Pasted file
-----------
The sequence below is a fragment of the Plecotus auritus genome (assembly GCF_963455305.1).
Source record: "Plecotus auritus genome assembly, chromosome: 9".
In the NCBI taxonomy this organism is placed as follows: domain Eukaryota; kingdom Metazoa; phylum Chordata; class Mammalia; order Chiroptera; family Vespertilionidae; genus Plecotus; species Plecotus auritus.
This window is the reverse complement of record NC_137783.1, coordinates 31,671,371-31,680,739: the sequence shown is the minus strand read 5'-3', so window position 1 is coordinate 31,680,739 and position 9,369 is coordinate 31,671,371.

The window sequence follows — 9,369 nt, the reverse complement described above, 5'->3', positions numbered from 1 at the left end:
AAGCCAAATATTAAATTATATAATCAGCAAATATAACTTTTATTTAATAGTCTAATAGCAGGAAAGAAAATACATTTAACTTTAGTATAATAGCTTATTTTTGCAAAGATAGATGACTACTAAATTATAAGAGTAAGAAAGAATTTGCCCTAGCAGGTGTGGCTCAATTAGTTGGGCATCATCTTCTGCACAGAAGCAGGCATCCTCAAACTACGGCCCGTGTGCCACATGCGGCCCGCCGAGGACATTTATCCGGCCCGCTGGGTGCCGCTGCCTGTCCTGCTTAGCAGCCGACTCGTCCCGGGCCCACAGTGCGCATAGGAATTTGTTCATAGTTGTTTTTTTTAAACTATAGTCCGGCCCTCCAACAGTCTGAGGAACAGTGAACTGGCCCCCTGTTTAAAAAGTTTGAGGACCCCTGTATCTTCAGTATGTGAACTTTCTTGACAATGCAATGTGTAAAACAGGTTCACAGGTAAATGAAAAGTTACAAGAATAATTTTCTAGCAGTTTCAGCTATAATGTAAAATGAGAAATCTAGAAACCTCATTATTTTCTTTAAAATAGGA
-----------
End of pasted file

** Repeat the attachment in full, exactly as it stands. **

The sequence below is a fragment of the Plecotus auritus genome (assembly GCF_963455305.1).
Source record: "Plecotus auritus genome assembly, chromosome: 9".
In the NCBI taxonomy this organism is placed as follows: domain Eukaryota; kingdom Metazoa; phylum Chordata; class Mammalia; order Chiroptera; family Vespertilionidae; genus Plecotus; species Plecotus auritus.
This window is the reverse complement of record NC_137783.1, coordinates 31,671,371-31,680,739: the sequence shown is the minus strand read 5'-3', so window position 1 is coordinate 31,680,739 and position 9,369 is coordinate 31,671,371.

The window sequence follows — 9,369 nt, the reverse complement described above, 5'->3', positions numbered from 1 at the left end:
AAGCCAAATATTAAATTATATAATCAGCAAATATAACTTTTATTTAATAGTCTAATAGCAGGAAAGAAAATACATTTAACTTTAGTATAATAGCTTATTTTTGCAAAGATAGATGACTACTAAATTATAAGAGTAAGAAAGAATTTGCCCTAGCAGGTGTGGCTCAATTAGTTGGGCATCATCTTCTGCACAGAAGCAGGCATCCTCAAACTACGGCCCGTGTGCCACATGCGGCCCGCCGAGGACATTTATCCGGCCCGCTGGGTGCCGCTGCCTGTCCTGCTTAGCAGCCGACTCGTCCCGGGCCCACAGTGCGCATAGGAATTTGTTCATAGTTGTTTTTTTTAAACTATAGTCCGGCCCTCCAACAGTCTGAGGAACAGTGAACTGGCCCCCTGTTTAAAAAGTTTGAGGACCCCTGTATCTTCAGTATGTGAACTTTCTTGACAATGCAATGTGTAAAACAGGTTCACAGGTAAATGAAAAGTTACAAGAATAATTTTCTAGCAGTTTCAGCTATAATGTAAAATGAGAAATCTAGAAACCTCATTATTTTCTTTAAAATAGGA